modernity (aggiornamento),
professionality and
graduality (discernment).
He explained what each one entails.
He reiterated the fundamental need for personal conversion and emphasized the link between the attitude of the person and the community, saying: “one person can bring much good to the whole body, or can damage or make it sick.”
He said the Roman Curia must reflect “the catholicity” of the church and so must recruit its personnel from the entire world, bringing in permanent deacons, as well as lay men and women, not just clerics or consecrated persons. He called for giving value to and affirming “the role of women and of lay persons in the life of the church and their integration into lead roles in the dicasteries (Vatican departments), with special attention to multiculturality.” He insisted, too, on the need for the “ongoing formation” of everyone working in the curia.
He declared that the practice of promoting an individual to remove him from a position (promoveatur ut amoveator) must be “definitely archived,” and denounced it as “a cancer.”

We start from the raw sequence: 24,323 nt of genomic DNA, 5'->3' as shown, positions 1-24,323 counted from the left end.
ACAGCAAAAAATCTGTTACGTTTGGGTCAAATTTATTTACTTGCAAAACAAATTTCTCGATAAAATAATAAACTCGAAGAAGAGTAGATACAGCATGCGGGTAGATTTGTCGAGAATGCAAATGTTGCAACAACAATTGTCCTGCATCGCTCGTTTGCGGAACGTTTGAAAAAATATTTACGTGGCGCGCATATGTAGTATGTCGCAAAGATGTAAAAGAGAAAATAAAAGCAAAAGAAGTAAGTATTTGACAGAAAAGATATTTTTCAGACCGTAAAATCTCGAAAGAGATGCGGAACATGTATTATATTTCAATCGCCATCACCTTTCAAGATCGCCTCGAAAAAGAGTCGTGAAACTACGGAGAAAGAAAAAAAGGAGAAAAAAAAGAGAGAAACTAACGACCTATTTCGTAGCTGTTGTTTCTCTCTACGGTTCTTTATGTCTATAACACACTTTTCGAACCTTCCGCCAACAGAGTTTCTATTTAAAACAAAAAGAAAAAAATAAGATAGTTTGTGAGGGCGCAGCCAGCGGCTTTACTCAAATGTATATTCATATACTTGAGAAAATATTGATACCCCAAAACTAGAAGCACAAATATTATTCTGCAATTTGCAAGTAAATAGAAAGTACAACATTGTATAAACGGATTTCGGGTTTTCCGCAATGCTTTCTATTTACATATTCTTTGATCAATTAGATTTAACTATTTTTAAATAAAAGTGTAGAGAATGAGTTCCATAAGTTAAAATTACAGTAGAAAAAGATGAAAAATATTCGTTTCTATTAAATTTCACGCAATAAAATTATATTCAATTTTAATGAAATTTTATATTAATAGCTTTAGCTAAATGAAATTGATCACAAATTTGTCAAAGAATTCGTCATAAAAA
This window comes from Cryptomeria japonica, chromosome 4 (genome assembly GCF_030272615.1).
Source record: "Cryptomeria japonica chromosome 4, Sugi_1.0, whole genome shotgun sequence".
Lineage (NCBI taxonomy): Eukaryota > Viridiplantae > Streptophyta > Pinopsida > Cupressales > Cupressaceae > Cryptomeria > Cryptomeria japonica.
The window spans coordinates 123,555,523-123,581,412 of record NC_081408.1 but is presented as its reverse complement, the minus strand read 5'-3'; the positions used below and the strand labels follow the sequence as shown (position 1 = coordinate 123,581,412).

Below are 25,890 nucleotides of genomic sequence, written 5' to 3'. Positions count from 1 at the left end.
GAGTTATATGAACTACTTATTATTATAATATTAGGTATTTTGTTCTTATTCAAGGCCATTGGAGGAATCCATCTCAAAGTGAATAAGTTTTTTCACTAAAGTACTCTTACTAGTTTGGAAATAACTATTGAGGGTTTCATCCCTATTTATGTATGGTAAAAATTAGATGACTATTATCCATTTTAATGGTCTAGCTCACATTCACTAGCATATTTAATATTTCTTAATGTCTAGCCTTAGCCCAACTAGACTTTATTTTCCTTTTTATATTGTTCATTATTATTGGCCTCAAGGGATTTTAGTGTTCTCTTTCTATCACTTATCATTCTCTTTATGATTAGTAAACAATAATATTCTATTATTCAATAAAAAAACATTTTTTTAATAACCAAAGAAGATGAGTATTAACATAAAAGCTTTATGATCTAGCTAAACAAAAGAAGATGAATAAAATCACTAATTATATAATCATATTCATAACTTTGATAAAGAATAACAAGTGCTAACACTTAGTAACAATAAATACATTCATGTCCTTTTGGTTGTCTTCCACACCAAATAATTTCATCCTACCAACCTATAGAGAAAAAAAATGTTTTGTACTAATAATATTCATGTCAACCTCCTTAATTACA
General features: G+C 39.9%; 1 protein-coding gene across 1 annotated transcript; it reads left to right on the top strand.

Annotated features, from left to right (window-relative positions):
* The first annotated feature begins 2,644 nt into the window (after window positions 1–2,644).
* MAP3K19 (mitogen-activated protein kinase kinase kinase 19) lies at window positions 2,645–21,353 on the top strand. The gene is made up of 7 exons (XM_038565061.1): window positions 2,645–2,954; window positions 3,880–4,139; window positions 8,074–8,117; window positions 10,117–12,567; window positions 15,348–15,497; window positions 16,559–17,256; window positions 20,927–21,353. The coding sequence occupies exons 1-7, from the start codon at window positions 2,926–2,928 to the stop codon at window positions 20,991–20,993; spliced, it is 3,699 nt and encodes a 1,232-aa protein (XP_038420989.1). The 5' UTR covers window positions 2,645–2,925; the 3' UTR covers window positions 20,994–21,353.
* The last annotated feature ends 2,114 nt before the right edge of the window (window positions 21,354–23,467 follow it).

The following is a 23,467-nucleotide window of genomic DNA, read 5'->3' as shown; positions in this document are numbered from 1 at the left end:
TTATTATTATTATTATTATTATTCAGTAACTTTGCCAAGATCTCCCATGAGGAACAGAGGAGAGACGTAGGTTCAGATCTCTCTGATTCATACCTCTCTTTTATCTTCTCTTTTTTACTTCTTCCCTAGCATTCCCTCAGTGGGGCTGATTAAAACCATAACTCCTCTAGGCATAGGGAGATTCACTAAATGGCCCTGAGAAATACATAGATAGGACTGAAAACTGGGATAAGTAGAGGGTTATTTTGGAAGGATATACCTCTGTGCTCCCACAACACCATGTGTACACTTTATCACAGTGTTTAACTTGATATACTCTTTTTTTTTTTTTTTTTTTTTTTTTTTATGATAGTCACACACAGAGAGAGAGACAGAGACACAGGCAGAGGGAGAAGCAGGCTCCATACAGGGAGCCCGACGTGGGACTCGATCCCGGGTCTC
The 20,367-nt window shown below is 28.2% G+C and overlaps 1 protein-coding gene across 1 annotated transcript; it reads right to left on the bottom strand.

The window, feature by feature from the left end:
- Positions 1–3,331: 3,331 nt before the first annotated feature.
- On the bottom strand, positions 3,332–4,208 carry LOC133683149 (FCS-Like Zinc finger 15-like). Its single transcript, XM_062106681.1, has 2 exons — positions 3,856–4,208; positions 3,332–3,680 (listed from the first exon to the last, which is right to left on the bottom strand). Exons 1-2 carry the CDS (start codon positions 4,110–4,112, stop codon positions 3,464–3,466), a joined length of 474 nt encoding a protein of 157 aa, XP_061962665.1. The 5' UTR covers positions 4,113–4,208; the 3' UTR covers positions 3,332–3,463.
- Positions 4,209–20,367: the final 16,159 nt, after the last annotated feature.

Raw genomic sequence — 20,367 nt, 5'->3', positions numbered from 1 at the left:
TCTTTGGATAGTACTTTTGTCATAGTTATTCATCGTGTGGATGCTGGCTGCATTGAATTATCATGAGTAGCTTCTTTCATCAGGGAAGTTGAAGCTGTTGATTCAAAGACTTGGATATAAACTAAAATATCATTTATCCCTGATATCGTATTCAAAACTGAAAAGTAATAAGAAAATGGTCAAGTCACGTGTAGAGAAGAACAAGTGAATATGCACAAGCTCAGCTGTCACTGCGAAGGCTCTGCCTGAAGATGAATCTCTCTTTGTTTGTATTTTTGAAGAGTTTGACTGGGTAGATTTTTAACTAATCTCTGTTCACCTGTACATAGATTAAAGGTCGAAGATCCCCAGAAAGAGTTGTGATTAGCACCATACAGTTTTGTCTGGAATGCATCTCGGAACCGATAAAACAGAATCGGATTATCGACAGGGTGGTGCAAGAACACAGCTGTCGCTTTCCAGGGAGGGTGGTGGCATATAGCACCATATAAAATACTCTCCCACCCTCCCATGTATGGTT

Francis insisted moreover on the need for “rationalization” of the number of curial dicasteries, and highlighted the importance of “coordination” within each office. He underlined the role of the Secretariat of State in coordinating the work of all curial offices, while respecting “subsidiarily.”
He concluded by listing the many goals already reached in the reform process, including in the field of Vatican finances and communications, the establishment of two new departments for the service of integral human development and for the laity, the family and life. He recalled, too, the establishment of the commission for the protection of minors; the decrees regarding negligent bishops; and the reform of the process for annulments of marriages.